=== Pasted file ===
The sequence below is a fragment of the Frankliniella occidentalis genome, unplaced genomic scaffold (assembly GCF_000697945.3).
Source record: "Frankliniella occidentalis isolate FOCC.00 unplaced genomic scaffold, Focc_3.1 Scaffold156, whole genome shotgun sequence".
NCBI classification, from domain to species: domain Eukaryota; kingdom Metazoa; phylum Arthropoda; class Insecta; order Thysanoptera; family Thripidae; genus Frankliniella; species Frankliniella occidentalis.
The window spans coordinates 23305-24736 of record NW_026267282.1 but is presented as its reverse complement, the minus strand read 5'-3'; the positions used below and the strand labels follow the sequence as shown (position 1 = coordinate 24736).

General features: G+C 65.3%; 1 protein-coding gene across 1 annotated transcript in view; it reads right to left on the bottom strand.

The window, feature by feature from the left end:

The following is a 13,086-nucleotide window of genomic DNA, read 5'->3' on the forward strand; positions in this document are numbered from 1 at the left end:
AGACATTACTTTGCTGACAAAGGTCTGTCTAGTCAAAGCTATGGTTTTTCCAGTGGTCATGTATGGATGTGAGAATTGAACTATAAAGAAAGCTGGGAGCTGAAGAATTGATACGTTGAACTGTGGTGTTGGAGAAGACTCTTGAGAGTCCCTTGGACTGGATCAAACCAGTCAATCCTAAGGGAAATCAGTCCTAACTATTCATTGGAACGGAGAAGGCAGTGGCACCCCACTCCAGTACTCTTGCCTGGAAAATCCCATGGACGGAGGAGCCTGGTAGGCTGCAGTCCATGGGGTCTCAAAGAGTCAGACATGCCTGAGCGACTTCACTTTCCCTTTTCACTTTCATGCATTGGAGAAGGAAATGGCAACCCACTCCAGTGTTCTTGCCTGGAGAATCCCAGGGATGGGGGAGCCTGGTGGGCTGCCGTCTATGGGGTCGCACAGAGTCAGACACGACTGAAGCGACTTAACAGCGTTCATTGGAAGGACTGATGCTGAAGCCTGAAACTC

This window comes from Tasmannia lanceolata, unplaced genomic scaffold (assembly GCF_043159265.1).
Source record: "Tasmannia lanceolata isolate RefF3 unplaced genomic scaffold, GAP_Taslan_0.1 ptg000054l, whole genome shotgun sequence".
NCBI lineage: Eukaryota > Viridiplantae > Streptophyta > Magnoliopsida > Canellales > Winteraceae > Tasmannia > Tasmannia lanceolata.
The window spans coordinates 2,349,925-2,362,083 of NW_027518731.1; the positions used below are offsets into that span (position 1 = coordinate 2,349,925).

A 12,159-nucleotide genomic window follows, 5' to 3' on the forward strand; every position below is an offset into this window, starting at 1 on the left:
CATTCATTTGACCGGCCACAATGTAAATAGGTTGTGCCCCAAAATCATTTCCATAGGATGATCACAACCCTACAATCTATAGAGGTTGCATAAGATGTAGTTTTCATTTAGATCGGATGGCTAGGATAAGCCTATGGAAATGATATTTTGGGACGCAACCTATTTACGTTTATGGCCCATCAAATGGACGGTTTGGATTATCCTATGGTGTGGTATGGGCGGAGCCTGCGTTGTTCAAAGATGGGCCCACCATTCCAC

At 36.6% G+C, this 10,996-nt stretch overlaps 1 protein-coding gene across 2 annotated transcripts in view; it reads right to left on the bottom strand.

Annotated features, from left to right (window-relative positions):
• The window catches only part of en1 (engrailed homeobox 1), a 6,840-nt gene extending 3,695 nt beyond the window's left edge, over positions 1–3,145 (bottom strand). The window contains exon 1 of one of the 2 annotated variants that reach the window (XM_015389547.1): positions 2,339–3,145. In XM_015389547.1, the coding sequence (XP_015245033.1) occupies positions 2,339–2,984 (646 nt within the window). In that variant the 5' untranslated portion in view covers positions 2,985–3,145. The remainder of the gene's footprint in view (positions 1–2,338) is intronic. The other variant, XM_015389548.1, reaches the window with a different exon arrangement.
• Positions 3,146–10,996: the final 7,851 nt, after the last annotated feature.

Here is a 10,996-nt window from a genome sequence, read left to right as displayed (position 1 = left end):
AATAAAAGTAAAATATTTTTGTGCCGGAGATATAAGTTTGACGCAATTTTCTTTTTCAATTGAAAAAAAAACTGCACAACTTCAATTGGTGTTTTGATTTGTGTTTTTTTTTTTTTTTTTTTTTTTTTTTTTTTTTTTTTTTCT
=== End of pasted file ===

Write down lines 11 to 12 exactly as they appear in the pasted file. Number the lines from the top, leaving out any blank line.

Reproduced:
NCBI lineage: Eukaryota > Viridiplantae > Streptophyta > Magnoliopsida > Canellales > Winteraceae > Tasmannia > Tasmannia lanceolata.
The window spans coordinates 2,349,925-2,362,083 of NW_027518731.1; the positions used below are offsets into that span (position 1 = coordinate 2,349,925).